Minor spoilers/hints: All this leads to a mesmerizing final sequence, perhaps the best yet in Whedon's run; believe me when I say that it justifies what has come before in this arc, and even the previous one.(Not that the excellent "Torn" needs any kind of justification. I'm merely pointing out the fact that together they seem more like a 12-part story rather than two 6-ers.) In Astonishing X-Men #14, Whedon explored what makes Cyclops tick and how can such a man be unable of tapping onto his full potential. He finally managed to turn Scott into a full-blown leader only by taking away what theoretically made him special. This isn't terribly original on its own, but the execution of this idea is what elevates the piece; space's stunningly poetic and deadly silent nothingness (as portrayed by the ridiculous perfection that is John Cassaday's pencils and Laura Martin's colors) provides Whedon with the means to look into Scott's psyche in a way no writer has ever done before. The final two pages of this issue are pure perfection, in their own gut-wrenching way.
I have no idea where (or when!) this will take us, but it's moments like this that make me simply not care and just enjoy the moment. After all, as Kitty would have said, in reading X-Men comics (as in life) you have to accept the fact that "you can't wait for the dust to settle, ever. If happy comes along, you grab it while you can." And only then, may I add, you worry about stuff like continuity.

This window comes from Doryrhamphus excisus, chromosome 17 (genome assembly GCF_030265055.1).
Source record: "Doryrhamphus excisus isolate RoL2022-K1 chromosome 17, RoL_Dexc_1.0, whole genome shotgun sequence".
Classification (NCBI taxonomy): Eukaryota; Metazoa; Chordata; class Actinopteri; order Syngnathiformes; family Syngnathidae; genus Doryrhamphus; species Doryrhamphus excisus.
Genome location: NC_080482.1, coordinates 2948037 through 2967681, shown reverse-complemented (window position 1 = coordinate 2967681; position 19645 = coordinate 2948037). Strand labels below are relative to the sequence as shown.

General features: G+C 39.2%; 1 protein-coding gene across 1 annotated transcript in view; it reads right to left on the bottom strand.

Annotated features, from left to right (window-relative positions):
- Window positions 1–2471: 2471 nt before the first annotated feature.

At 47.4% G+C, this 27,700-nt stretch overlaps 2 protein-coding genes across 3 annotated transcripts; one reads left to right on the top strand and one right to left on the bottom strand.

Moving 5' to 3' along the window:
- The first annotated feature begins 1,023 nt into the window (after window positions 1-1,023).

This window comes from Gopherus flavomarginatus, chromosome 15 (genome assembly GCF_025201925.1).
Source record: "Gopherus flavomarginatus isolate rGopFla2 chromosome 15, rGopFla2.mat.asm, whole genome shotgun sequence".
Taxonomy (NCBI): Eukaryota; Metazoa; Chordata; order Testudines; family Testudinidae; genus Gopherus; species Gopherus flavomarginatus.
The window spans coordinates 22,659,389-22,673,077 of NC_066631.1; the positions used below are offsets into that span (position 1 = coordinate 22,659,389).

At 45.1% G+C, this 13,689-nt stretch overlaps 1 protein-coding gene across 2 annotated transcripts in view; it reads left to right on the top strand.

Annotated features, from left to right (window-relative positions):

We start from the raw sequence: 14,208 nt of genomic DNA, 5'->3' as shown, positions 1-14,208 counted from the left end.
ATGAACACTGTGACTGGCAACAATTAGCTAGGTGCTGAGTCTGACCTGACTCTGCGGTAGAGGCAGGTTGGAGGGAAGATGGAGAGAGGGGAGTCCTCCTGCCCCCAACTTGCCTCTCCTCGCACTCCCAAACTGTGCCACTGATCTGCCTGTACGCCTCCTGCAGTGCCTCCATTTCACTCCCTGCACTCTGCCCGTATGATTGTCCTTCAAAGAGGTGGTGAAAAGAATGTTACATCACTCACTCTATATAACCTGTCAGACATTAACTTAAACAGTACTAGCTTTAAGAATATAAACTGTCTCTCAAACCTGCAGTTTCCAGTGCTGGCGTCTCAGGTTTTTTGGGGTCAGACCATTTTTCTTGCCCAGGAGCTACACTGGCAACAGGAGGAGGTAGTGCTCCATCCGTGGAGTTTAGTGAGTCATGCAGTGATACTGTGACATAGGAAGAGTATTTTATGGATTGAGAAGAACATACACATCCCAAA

Thursday, August 23, 2007
Now, was that so hard?
Ultimate Kitty Pryde debuted her new sexy costume last week in Ultimate Spider-man #112, courtesy of new regular artist Stuart Immonen (the genius behind NEXTWAVE, Superman Secret Identity, Shockrockets and more)
Now, Kitty has been around for... how long? 25 years give or take.
And how many good costumes has she worn? And I mean something that is not derivative of the X-Men school uniform. UncannyX-Men.net has a nice rundown of her most significant costumes for a taste.
This on the other hand, this shows promise.
Let's do a list (we love lists!)
sexy, with the exposed shoulders and the choker,
feminine, with the sash,
low-key, with a distinctive color scheme (it's not the school colours for one, and not plain bland blue-black, but still indicative of shadows),
'feline' because of the mask design, suggesting 'Kitty' or Shadowcat
classy, what with the high gloves and all, which also bear a nice little touch with the zig-zag the pattern at their end
In the end though, the sheer coolness boils down to one thing: the mask. It's hard to come up with an original mask or headdress design these days. Think about Storm, Scarlet Witch, Mockingbird (one of the greatest designs, actually), or looking at the men: Wolverine, Cyclops, Ant-Man. ..
These are some of the most distinctive and recognizable designs in comics. They set the hero apart from the crowd and become a vital characteristic of them, much like hair or eye color. Let's face it, as many costumes as Storm and Scarlet Witch are likely to change through the years, the artists always eventually return to the classic head-dress design, since the character feels incomplete without them.
With Kitty, I could comfortably see this as her new trademark look. A superhero look, mature/grown-up yet still playful and fun.
Ironically, I would have preferred this costume on the '616' Kitty instead, who is an actual adult superhero at this point, than the teenager school-girl Ultimate Kitty, but I'm not one to gripe (sic). Adult Kitty also has the extra connection to the costume with her dancer-history, as the costume strongly reminds of the sort of dancer costumes made famous in Fame in the 80s ;)